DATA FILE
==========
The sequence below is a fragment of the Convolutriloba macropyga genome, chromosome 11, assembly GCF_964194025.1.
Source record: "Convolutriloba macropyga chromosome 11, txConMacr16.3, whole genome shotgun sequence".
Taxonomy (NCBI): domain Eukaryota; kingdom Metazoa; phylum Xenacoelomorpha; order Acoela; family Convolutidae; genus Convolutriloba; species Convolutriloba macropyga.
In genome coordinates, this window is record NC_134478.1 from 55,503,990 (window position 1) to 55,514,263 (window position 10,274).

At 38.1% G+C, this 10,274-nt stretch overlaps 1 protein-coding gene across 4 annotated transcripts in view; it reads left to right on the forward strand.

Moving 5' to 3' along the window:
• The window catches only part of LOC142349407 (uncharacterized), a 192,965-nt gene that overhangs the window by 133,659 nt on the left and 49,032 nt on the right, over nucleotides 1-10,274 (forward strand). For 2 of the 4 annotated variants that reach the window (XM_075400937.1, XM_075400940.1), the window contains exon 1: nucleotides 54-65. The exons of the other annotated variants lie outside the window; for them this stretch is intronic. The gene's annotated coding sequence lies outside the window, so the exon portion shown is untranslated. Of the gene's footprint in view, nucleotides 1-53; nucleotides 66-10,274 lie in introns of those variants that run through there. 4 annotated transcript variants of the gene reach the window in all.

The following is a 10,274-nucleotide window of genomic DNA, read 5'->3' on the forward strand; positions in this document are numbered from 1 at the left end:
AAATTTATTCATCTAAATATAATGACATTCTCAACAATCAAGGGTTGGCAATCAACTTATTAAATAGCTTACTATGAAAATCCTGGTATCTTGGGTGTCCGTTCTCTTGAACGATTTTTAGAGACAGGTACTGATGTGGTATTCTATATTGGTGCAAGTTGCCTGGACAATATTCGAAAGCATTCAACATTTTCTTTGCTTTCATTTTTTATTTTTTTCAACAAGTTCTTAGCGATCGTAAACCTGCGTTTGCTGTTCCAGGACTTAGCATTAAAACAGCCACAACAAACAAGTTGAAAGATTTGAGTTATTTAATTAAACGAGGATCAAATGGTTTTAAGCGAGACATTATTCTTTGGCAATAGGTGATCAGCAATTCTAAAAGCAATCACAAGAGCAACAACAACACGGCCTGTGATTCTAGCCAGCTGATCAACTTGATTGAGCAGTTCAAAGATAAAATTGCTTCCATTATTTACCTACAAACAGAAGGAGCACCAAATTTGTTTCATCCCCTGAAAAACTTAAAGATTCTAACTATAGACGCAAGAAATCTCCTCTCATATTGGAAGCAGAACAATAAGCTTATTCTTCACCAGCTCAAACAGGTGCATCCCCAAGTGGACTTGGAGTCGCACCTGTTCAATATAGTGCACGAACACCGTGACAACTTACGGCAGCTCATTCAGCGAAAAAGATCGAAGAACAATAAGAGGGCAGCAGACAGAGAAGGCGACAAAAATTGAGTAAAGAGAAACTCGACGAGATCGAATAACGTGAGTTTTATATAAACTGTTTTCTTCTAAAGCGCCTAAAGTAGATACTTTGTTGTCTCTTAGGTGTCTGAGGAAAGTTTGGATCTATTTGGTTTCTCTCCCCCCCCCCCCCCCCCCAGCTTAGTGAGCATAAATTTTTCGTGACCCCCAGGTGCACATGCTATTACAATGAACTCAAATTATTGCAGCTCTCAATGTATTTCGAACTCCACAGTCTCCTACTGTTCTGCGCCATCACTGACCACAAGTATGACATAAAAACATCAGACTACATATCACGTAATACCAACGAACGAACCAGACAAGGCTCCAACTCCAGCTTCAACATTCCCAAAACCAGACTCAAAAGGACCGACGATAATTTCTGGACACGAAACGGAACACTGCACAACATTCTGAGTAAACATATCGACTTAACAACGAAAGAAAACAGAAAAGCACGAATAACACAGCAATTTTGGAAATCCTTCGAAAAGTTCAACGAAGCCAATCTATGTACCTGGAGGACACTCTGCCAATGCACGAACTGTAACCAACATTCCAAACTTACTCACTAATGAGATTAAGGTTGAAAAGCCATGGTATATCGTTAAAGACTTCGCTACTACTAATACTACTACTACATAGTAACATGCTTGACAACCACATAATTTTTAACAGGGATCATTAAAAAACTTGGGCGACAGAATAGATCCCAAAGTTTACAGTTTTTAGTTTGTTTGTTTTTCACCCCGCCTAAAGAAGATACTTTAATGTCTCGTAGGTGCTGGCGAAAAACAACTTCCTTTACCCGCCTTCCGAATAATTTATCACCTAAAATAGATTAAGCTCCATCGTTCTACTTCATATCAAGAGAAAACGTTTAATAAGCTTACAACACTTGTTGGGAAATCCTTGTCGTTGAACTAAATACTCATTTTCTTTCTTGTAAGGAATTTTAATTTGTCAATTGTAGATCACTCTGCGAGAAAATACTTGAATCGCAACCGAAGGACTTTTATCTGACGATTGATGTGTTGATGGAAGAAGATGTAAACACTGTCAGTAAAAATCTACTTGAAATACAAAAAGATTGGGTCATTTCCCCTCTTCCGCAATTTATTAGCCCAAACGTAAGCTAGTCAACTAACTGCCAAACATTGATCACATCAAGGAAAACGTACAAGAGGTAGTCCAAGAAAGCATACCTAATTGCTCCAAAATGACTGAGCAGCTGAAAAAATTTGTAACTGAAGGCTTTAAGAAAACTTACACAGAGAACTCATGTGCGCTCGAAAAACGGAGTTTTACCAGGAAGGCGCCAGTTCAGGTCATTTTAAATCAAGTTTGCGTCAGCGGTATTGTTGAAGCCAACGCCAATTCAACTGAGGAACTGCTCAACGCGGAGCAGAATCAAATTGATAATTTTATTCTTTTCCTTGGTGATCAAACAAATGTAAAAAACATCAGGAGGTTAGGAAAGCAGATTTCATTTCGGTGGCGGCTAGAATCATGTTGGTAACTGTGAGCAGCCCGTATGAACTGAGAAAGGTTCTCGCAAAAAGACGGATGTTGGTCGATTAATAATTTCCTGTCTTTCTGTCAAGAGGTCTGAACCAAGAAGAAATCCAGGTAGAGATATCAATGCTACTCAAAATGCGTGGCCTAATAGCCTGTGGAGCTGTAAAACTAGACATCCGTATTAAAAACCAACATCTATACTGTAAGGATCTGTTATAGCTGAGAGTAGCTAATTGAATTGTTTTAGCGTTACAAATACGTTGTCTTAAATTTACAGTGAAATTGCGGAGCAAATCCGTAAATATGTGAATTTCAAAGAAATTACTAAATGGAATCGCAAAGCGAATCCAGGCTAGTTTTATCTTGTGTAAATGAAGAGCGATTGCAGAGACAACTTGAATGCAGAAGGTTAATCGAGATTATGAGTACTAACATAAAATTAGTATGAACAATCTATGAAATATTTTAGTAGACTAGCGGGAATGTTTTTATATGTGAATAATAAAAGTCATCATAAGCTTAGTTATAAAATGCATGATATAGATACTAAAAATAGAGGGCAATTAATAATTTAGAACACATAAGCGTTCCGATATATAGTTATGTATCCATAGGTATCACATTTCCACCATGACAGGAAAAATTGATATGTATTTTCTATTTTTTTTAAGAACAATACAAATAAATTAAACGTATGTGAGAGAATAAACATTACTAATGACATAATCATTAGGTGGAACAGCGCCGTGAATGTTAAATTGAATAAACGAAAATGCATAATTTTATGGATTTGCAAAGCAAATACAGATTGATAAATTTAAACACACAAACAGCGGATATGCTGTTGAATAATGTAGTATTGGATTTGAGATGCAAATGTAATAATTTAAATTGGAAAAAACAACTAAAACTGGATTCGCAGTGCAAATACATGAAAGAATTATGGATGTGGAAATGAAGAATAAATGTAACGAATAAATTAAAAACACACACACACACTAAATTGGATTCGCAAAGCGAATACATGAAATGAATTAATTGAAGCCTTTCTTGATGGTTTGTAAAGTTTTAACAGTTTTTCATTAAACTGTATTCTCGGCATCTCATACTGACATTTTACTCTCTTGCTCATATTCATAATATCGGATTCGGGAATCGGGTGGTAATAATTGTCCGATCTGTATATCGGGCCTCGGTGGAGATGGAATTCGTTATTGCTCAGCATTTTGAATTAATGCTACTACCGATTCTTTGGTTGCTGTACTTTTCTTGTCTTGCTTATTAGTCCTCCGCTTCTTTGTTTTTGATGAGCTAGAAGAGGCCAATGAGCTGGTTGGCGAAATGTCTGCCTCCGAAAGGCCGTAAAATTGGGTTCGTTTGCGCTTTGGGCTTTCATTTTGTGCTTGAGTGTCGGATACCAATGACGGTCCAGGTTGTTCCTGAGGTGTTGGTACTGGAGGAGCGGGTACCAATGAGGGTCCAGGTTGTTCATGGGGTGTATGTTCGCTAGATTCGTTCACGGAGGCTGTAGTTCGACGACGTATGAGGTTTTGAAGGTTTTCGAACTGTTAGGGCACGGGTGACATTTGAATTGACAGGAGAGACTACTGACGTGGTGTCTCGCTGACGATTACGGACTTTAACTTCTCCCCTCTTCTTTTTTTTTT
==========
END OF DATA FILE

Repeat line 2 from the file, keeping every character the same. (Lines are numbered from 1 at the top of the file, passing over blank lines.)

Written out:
Source record: "Convolutriloba macropyga chromosome 11, txConMacr16.3, whole genome shotgun sequence".